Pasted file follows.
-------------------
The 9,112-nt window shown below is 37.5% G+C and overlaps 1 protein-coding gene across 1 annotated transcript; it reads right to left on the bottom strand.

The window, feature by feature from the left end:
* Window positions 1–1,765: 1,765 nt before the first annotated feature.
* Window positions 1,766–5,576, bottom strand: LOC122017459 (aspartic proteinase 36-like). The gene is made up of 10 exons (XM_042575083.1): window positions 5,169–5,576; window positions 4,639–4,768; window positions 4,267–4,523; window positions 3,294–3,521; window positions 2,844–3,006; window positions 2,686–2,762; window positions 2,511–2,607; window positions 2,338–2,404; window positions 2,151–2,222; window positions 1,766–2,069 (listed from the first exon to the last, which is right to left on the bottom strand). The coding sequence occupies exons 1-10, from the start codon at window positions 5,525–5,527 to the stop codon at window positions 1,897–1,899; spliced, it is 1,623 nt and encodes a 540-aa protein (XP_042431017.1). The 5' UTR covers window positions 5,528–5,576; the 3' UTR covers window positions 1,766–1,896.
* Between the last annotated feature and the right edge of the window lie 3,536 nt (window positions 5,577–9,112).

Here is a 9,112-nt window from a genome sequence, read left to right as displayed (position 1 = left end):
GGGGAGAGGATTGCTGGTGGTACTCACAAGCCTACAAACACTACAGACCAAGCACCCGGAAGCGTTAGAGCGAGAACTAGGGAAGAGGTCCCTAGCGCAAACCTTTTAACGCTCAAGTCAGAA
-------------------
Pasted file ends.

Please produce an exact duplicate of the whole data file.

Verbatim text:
The 9,112-nt window shown below is 37.5% G+C and overlaps 1 protein-coding gene across 1 annotated transcript; it reads right to left on the bottom strand.

The window, feature by feature from the left end:
* Window positions 1–1,765: 1,765 nt before the first annotated feature.
* Window positions 1,766–5,576, bottom strand: LOC122017459 (aspartic proteinase 36-like). The gene is made up of 10 exons (XM_042575083.1): window positions 5,169–5,576; window positions 4,639–4,768; window positions 4,267–4,523; window positions 3,294–3,521; window positions 2,844–3,006; window positions 2,686–2,762; window positions 2,511–2,607; window positions 2,338–2,404; window positions 2,151–2,222; window positions 1,766–2,069 (listed from the first exon to the last, which is right to left on the bottom strand). The coding sequence occupies exons 1-10, from the start codon at window positions 5,525–5,527 to the stop codon at window positions 1,897–1,899; spliced, it is 1,623 nt and encodes a 540-aa protein (XP_042431017.1). The 5' UTR covers window positions 5,528–5,576; the 3' UTR covers window positions 1,766–1,896.
* Between the last annotated feature and the right edge of the window lie 3,536 nt (window positions 5,577–9,112).

Here is a 9,112-nt window from a genome sequence, read left to right as displayed (position 1 = left end):
GGGGAGAGGATTGCTGGTGGTACTCACAAGCCTACAAACACTACAGACCAAGCACCCGGAAGCGTTAGAGCGAGAACTAGGGAAGAGGTCCCTAGCGCAAACCTTTTAACGCTCAAGTCAGAA